Monday, June 27, 2011

Shale Gas Reserve Projections and Price Forecasts

The New York Times has published several important articles questioning industry estimates of the amount of natural gas reserves in shale deposits. The first article, accompanied by extensive documentation, offers evidence that the industry has overestimated the size and productivity of shale gas reserves. Another article describes how a change in a rule promulgated by the Securities and Exchange Commission allows natural gas companies to use modeling techniques to claim larger reserves without disclosing their methods.

Today the Times reports that optimistic estimates of natural gas reserves could be affecting government energy projections:
In its annual forecasting reports, the United States Energy Information Administration, a division of the Energy Department, has steadily increased its estimates of domestic supplies of natural gas, and investors and the oil and gas industry have repeated them widely to make their case about a prosperous future.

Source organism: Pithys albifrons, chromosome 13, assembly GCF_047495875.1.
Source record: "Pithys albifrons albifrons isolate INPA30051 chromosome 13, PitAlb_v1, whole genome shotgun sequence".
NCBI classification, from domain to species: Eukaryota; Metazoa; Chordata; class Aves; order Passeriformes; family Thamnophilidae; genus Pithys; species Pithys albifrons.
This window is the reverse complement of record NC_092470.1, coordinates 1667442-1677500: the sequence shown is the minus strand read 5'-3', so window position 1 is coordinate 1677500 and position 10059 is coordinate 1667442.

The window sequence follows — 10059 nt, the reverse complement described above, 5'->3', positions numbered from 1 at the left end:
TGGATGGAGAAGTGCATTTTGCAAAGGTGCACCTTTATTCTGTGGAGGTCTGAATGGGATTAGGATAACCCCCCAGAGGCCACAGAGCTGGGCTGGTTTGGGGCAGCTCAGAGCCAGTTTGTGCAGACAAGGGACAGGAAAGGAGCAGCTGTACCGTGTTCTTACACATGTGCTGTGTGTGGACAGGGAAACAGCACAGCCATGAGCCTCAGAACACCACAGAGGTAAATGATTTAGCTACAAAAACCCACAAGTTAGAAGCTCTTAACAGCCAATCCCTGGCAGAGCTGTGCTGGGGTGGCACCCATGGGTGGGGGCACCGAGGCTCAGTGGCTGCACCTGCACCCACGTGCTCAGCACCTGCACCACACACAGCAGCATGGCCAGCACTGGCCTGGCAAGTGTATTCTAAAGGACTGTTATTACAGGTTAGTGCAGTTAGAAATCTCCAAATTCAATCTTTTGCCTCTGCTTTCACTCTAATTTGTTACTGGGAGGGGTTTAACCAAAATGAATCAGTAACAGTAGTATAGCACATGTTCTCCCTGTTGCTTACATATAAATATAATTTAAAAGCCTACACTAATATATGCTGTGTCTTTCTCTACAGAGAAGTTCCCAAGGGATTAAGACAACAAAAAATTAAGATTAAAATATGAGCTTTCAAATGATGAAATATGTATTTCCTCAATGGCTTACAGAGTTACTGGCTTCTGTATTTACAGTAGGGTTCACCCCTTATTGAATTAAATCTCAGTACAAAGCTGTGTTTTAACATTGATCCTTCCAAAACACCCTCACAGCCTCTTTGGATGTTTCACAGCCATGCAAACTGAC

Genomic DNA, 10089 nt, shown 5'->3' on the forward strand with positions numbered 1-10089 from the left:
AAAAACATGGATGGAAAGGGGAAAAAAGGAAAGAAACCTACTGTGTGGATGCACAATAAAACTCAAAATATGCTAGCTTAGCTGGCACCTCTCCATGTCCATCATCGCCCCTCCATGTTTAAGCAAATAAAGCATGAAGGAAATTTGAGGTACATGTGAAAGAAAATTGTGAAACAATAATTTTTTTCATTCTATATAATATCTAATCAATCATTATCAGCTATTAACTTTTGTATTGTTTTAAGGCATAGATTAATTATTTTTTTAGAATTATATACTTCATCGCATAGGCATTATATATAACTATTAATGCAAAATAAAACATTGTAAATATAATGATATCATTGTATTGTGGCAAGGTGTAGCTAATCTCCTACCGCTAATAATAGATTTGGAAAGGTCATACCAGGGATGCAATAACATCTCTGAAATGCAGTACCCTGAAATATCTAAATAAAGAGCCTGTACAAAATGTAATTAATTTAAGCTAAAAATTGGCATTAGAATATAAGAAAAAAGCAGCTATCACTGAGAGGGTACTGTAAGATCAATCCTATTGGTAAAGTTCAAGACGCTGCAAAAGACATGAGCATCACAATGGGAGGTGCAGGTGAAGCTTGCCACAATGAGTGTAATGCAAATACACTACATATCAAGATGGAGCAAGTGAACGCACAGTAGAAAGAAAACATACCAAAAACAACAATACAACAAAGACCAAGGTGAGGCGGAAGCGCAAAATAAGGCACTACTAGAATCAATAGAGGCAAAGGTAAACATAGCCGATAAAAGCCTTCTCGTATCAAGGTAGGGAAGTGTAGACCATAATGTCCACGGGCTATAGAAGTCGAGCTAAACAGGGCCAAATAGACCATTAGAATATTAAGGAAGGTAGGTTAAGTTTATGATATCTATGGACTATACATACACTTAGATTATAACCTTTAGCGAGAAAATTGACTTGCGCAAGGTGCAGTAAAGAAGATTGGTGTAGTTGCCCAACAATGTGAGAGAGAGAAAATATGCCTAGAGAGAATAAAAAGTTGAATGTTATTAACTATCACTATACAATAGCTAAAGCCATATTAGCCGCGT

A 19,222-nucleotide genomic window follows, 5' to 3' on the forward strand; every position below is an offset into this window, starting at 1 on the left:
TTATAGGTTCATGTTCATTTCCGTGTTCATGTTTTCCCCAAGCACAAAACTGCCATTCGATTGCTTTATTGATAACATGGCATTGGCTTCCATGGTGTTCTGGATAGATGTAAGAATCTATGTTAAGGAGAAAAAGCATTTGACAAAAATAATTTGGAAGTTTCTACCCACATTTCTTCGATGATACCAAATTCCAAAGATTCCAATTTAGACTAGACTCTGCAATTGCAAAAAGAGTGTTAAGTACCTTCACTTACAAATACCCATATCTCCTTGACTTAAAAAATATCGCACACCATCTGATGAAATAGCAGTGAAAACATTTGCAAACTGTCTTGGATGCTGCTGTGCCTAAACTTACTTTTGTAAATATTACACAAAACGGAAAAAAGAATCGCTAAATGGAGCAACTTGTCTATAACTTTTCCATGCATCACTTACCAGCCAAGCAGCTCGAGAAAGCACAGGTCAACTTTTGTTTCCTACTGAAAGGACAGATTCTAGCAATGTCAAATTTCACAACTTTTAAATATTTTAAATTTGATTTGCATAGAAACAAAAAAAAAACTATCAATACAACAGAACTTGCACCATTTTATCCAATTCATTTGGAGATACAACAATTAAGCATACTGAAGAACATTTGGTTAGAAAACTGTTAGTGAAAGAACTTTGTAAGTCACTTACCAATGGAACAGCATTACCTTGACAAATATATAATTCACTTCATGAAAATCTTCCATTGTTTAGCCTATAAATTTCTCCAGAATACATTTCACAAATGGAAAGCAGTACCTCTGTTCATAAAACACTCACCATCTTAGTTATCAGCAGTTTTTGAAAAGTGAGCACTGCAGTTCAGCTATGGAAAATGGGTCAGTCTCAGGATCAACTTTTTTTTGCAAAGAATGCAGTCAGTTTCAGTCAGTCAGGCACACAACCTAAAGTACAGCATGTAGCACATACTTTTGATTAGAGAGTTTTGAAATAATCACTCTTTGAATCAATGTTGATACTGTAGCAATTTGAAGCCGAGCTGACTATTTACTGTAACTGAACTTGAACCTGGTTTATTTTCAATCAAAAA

But not everyone in the Energy Information Administration agrees. In scores of internal e-mails and documents, officials within the Energy Information Administration, or E.I.A., voice skepticism about the shale gas industry.
EIA projections are used to guide policy and planning in government and industry. If shale gas projections are too optimistic, then natural gas price projections will turn out to be too rosy as well. The EIA, in its Annual Energy Outlook 2011, estimates shale gas extraction to grow fourfold over the next 25 years, based on an estimate of 827 trillion cubic feet of technically recoverable reserves.

Natural gas price projections, which have dropped sharply specifically due to higher estimates of the supply, are used to calculate the estimated cost premiums of renewable energy. If the long term projection of natural gas prices goes down, then wind and solar power look more expensive by comparison. The EIA's projects that its most conservative shale gas recovery estimate would result in prices 30 percent higher than its reference case.

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